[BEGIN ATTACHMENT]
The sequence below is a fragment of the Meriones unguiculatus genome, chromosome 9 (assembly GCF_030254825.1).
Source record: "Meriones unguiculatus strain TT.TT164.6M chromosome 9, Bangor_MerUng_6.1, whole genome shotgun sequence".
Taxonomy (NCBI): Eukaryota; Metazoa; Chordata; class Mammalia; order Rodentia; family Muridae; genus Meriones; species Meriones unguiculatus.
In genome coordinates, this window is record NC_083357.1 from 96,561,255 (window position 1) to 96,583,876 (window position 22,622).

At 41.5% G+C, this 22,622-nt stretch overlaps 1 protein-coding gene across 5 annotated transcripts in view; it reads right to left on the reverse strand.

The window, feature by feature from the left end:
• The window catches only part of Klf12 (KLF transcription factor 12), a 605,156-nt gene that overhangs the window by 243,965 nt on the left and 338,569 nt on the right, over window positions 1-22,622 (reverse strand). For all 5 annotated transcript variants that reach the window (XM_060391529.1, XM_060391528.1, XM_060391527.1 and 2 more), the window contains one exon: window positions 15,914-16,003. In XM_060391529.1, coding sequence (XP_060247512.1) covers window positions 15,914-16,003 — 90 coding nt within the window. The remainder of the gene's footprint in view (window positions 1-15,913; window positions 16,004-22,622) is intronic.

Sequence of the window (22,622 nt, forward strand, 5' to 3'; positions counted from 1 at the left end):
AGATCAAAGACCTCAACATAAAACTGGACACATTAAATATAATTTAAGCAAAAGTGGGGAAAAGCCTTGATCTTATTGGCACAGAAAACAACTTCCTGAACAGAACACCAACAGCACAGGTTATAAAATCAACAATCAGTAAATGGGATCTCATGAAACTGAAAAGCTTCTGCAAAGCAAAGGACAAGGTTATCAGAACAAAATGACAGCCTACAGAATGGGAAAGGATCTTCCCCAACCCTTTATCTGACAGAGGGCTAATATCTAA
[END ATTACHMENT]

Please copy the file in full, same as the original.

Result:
The sequence below is a fragment of the Meriones unguiculatus genome, chromosome 9 (assembly GCF_030254825.1).
Source record: "Meriones unguiculatus strain TT.TT164.6M chromosome 9, Bangor_MerUng_6.1, whole genome shotgun sequence".
Taxonomy (NCBI): Eukaryota; Metazoa; Chordata; class Mammalia; order Rodentia; family Muridae; genus Meriones; species Meriones unguiculatus.
In genome coordinates, this window is record NC_083357.1 from 96,561,255 (window position 1) to 96,583,876 (window position 22,622).

At 41.5% G+C, this 22,622-nt stretch overlaps 1 protein-coding gene across 5 annotated transcripts in view; it reads right to left on the reverse strand.

The window, feature by feature from the left end:
• The window catches only part of Klf12 (KLF transcription factor 12), a 605,156-nt gene that overhangs the window by 243,965 nt on the left and 338,569 nt on the right, over window positions 1-22,622 (reverse strand). For all 5 annotated transcript variants that reach the window (XM_060391529.1, XM_060391528.1, XM_060391527.1 and 2 more), the window contains one exon: window positions 15,914-16,003. In XM_060391529.1, coding sequence (XP_060247512.1) covers window positions 15,914-16,003 — 90 coding nt within the window. The remainder of the gene's footprint in view (window positions 1-15,913; window positions 16,004-22,622) is intronic.

Sequence of the window (22,622 nt, forward strand, 5' to 3'; positions counted from 1 at the left end):
AGATCAAAGACCTCAACATAAAACTGGACACATTAAATATAATTTAAGCAAAAGTGGGGAAAAGCCTTGATCTTATTGGCACAGAAAACAACTTCCTGAACAGAACACCAACAGCACAGGTTATAAAATCAACAATCAGTAAATGGGATCTCATGAAACTGAAAAGCTTCTGCAAAGCAAAGGACAAGGTTATCAGAACAAAATGACAGCCTACAGAATGGGAAAGGATCTTCCCCAACCCTTTATCTGACAGAGGGCTAATATCTAA